Distinguished Professor of Chemistry and twice a Fulbright Scholar
Dr. Guile received his B.S., M.S. and Ph.D. degrees from MSU. He retired as a professor from the MSU Chemistry Dept. and was associated with the University for over 50 years. He was a member of the American Chemical Society, the Academy for the Advancement of Science and the Okemos Lodge No. 252 F & AM. Dr. Guile was a Fulbright Scholar at the University Ghent in Belgium (1950) and at Trinity University, Dublin, Ireland (1960). He was also a SEATO Fellow in Bangkok, Thailand (1968).
Fulbright Fellowship in Physics 1956
"I did not distinguish myself in high school. I graduated in the middle of the class. I enjoyed things, extracurricular activities."
In 2000, awarded the National Medal of Technology from U.S. President Bill Clinton.
Bachelor's, Master's and Doctorate from Michigan State University. Joined Corning Glass Works Research and Development Division in early 1968. Just twelve years out of Okemos High School, in August 1970, Dr. Keck and two co-workers invented optical fiber (fiber optics)
Okemos High School Class of 1959 Valedictorian
Albion College Biology Degree with highest honors, Phi Beta Kappa
Sigma Xi National Science Honor Society
Ph.D. in Physiology at University of Vermont College of Medicine
UVM Department of Medicine and Department of Pediatrics 1972-2001
Research: tumor marker alpha-fetoprotein and liver disease and
developed the VT Screening Program now known as the 'Quad Screen'
for the detection of serious birth defects in early pregnancy like Down Syndrom and Spina Bifida
Retired in 2001 as the Director of the Vermont-wide Screening Program for Metabolic Disorders in Newborns.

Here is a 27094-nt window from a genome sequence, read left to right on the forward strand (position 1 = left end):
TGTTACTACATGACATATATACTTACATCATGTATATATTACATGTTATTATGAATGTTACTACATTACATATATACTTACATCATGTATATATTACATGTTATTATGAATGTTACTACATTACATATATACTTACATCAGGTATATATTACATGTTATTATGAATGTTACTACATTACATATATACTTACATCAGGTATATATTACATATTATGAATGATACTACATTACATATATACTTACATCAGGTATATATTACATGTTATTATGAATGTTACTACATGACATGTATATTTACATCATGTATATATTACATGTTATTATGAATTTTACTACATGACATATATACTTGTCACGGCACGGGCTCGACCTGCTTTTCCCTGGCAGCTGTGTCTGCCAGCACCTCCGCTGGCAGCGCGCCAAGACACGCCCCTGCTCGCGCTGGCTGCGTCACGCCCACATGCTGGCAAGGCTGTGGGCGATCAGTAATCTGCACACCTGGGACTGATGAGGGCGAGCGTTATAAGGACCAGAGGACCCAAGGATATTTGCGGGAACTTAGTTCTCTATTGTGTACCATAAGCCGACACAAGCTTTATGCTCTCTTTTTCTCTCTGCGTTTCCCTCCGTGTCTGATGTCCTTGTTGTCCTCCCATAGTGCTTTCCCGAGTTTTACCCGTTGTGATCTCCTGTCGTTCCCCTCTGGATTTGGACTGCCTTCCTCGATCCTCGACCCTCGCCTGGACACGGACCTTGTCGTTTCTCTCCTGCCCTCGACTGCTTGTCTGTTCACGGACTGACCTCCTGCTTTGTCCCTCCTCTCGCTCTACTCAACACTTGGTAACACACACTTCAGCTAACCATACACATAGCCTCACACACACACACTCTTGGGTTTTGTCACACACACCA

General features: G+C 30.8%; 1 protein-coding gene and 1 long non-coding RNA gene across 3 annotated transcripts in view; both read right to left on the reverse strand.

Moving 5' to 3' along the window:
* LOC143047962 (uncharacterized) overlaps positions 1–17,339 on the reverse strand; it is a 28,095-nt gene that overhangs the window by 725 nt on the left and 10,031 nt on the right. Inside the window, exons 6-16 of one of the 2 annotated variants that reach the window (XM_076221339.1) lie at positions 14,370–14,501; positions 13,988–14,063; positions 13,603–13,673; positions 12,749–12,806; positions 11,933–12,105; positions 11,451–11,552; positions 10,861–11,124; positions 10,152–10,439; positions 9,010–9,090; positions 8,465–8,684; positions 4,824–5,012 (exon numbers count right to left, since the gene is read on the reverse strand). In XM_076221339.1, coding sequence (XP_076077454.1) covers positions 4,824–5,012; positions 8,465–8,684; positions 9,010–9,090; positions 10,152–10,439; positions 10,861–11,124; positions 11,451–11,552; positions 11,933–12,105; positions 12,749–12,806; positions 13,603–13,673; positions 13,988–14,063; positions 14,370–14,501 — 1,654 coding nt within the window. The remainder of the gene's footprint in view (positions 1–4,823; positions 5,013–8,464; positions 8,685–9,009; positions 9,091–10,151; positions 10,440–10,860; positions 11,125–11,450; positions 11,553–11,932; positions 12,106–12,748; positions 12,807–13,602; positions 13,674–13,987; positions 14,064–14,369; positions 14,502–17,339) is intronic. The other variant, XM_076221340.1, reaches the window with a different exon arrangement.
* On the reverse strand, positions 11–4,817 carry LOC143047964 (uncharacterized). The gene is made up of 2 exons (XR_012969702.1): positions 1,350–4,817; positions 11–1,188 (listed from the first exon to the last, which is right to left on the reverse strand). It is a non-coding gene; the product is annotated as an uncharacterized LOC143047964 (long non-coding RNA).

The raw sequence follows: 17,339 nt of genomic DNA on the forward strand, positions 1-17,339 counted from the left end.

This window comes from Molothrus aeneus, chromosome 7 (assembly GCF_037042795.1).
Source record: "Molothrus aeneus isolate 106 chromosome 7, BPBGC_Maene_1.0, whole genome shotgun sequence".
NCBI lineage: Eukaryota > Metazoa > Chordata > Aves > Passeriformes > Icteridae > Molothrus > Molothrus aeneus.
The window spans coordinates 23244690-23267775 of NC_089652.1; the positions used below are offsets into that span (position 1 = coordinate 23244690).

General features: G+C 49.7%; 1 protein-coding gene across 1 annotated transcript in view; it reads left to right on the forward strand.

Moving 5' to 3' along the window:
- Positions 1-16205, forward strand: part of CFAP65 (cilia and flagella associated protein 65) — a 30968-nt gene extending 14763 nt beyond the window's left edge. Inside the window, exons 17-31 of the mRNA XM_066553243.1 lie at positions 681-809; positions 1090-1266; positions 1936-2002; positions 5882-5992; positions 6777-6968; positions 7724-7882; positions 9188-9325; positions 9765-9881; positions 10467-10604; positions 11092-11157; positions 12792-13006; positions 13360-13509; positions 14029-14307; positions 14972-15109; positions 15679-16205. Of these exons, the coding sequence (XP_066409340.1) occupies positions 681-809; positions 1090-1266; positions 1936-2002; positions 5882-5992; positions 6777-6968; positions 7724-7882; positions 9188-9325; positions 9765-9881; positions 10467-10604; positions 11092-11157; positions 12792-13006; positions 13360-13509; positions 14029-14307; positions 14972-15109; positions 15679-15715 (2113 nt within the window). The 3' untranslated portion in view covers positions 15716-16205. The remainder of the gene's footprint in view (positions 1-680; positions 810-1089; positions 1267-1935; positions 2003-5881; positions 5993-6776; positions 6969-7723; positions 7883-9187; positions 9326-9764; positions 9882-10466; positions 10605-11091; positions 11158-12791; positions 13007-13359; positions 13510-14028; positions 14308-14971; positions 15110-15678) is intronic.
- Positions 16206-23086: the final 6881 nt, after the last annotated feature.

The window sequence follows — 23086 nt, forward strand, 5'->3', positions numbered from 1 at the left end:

World Renowned Nutritionist, researcher, lecturer, professor at Harvard Medical School and chairman of the Department of Nutrition at the Harvard School of Public Health
Author of Eat, Drink and Be Healthy
High School State Wrestling Champion and Top Ten Academics
All-Big Ten Wrestling Champion
National Reputation for Medical Practice and Research in Oncology
World renown organic chemisty professor and research scientist
Mike Litos graduated from Okemos High School in 1998. He played trumpet in band throughout middle and high school, which served as a cornerstone for his personal development. He also played football despite his small size, being given an award by his peers for having “the stature of Pee-Wee Herman and the tackling ability of Ronnie Lott”. Mike enjoyed the company of a wide variety of social cliques, though always tried to maintain a strong sense of individuality, as reflected in his “punk rock rodeo clown” attire. He earned his B.S. in physics at Michigan Statue University in 2003, with an additional major in Japanese. Mike next went to graduate school to further his education in physics at Boston University. Both aspects of his undergraduate degree were put to use in grad school, when he joined the Nobel Prize winning Super Kamiokande collaboration, a neutrino physics experiment based in Japan. He earned his Ph.D. in physics in 2010, and immediately moved to California to begin his postdoctoral work at Stanford’s SLAC National Accelerator Laboratory, where he conducted research in plasma wakefield acceleration—a technique to make smaller, more efficient and affordable particle accelerators for use in applications ranging from medical radiation therapy to high energy physics particle colliders. In 2011, Mike married his wife, Leah Angstman from Mason, MI, whom he has known since their teenage years when their punk and ska bands used to play basement shows together. The first major research paper he wrote as a postdoc was featured on the cover of Nature Magazine in 2014, following which Mike was hired as an associate staff scientist by SLAC. In 2016 Mike took a tenure-track position at the University of Colorado Boulder as an assistant professor in the physics department, where he currently teaches physics at all levels and continues his research in the field of plasma wakefield acceleration.